I’d love to try yoga but …”
“I’m not flexible”
“I’m not a ‘yoga’ person”
“I’m no good at meditating”
“I’m too self-conscious, everyone will laugh at me?”
As a yoga teacher, these are the most common responses I get when people are hesitant to give yoga a whirl. It’s such a shame, as honestly, it’s those who are stiff as a board, ‘highly strung’ and self-deprecating who can benefit from yoga the most.
I’m going to be honest with you, yoga is not about flexibility.
Or being a ‘Zen’ person (what does that even mean, anyway?).
And trust me, no one is good at meditating when they start. How can they be? We live in a world that expects us to be ‘on’ and available 24/7.
That’s the beauty of yoga. It’s not about looking good. It’s about feeling good.
And there are few feelings more pleasant than being well and truly ‘yoga-stoned’. Best of all, it’s a mellow high that is totally legal. A side effect of your own neurotransmitters.
You, my friend, have the power to stretch your way to a state of calm.
No pricey pills or promising powders. Or apps, mountains of self-help reading or an overseas trip to a fancy schmancy wellness retreat. Just you, a mat and (at the least the first few times) a nurturing instructor, to show you the way.
Where Do You Start?
Right where you are. Well, not literally. If you’re reading from the loo, hold off a second.
Toilet jokes aside, starting begins with showing up – preferably to a beginner’s class, or one where the teacher offers various levels so you can start at your own pace.
If you can’t touch your toes, bend your legs. If you can’t get your feet flat in a squat, lift those heels. If your hips feel tight, you’re normal. Everyone – even those who practise yoga daily – have tight hips. It’s a trademark of modern living. Repeat after me; “yoga isn’t about what I look like, it’s how I feel that counts”. Then ask yourself, “does this feel good?” If yes, stay. If no, adjust. If you have questions, ask your instructor at the end of the class and don’t be shy about it. Believe me, when it comes to yoga, there’s no such thing as a daft question.
Because truthfully, as far as the asanas (yoga poses) go, they’re just glorified stretches. Their purpose is to prepare the mind and body for meditation. And meditation is simply designed to give the mind a break from the waking world. Meditation is sleep for the mind.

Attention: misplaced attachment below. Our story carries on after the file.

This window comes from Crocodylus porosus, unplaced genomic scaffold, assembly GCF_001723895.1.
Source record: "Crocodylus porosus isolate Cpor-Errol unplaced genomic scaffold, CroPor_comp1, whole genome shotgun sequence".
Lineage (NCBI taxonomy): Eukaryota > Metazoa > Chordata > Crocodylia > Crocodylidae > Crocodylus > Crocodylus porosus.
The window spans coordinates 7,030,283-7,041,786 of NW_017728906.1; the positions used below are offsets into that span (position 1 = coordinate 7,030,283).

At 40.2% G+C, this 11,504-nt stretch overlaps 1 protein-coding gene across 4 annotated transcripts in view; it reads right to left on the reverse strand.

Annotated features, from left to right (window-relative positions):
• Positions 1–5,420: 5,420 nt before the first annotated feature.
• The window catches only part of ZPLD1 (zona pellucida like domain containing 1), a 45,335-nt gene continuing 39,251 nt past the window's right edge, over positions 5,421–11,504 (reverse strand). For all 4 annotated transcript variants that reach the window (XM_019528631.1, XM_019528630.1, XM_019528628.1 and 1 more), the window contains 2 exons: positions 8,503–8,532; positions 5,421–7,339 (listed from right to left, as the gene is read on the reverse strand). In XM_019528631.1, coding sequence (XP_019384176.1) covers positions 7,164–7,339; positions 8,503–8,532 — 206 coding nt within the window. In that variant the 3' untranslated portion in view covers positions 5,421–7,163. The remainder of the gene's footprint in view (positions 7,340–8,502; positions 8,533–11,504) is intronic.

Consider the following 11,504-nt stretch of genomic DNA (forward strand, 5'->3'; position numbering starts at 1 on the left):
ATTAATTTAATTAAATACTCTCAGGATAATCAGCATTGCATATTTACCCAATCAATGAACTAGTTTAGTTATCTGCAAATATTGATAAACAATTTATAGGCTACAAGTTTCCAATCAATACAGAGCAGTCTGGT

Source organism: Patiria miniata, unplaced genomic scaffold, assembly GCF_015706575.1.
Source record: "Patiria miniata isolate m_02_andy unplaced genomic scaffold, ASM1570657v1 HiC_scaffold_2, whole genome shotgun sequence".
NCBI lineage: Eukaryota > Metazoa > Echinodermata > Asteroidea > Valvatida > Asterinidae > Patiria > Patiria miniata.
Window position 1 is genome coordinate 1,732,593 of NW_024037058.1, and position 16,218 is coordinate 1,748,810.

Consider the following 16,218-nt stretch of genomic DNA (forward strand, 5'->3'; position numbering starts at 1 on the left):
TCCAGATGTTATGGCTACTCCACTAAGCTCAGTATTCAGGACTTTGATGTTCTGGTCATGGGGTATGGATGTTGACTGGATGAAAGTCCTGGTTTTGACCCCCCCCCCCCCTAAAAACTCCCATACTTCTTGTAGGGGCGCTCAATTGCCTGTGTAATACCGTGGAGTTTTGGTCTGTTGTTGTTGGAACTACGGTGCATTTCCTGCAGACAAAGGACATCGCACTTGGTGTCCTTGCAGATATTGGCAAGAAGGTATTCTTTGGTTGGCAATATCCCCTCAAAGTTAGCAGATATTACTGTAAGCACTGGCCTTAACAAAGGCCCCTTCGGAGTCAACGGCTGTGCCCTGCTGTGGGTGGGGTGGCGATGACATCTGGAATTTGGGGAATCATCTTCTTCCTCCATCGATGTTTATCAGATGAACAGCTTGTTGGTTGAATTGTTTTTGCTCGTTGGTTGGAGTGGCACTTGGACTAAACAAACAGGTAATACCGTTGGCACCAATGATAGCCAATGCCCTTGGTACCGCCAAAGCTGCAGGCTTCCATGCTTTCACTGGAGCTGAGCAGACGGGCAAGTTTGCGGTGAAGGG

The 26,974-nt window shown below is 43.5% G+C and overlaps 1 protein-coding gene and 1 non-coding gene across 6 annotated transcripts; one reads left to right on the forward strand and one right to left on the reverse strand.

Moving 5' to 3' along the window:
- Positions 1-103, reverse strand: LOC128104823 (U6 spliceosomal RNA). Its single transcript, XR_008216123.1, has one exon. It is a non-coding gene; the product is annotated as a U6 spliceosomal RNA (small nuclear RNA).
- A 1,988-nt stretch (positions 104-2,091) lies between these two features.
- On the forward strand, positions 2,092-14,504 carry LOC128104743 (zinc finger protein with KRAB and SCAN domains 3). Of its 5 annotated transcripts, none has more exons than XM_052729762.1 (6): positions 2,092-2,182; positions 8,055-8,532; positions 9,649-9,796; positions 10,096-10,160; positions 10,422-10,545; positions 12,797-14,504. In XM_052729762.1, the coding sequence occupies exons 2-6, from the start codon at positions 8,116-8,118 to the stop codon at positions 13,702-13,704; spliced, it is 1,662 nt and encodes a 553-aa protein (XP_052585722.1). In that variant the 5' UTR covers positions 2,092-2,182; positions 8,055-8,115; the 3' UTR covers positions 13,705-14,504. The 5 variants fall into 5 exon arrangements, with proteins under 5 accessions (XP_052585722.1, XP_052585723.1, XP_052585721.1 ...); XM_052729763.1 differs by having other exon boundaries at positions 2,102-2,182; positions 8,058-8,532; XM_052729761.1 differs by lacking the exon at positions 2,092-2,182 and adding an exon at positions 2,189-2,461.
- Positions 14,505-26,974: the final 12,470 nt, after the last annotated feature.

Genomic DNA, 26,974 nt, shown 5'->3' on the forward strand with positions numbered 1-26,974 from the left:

Put to you like that, it doesn’t sound so intimidating, does it?
Even still, it can take some time to get used to meditating. To just stopping and sitting (or lying down on your back). Time to notice the breath. To feel your body melting into the floor. Everything – even the flesh on the face – softens. The electricity in the body. The tingles, pulses, shivers and beats, simply taking some, time out just for you.
Then a thought comes in, so, you remind yourself to come back to the breath. And, the body melting into the floor. And the flesh on the face and … another thought comes in. And again, you come back to the breath.
Inhale. Exhale. Thought.
Inhale. Exhale. Inhale. Exhale. Inhale. “I’m getting the hang of this”. Thought. Dammit!
It’s okay. Humans have thinking minds by default. Just like babies learn to walk, in time we learn to release attachment to thoughts and the emotions that they arouse so that there’s room for the ideas and inspirations we otherwise don’t create space for. And that’s why we come back to the breath. It’s not because thinking is ‘bad’. It’s too giving our energy a chance to reset and our minds somewhere to go in the interim. And hopefully, after fifty or so minutes of asana, the body will feel (not look, feel) relaxed enough to do so.
Come Yoga with us. We can’t all touch our toes. We still feel stress. And get anxious, very anxious. Our family members will be the first to tell you that behind closed doors, we too can behave ‘highly strung’. That’s why we show up for yoga. To use stretching as a tool to relax the body and prepare the mind for the 10 minutes in our week where, with any luck, we’ll manage to score, at the very least, a few moments, of complete serenity.
Yoga is an ancient tool that helps us survive the modern day.
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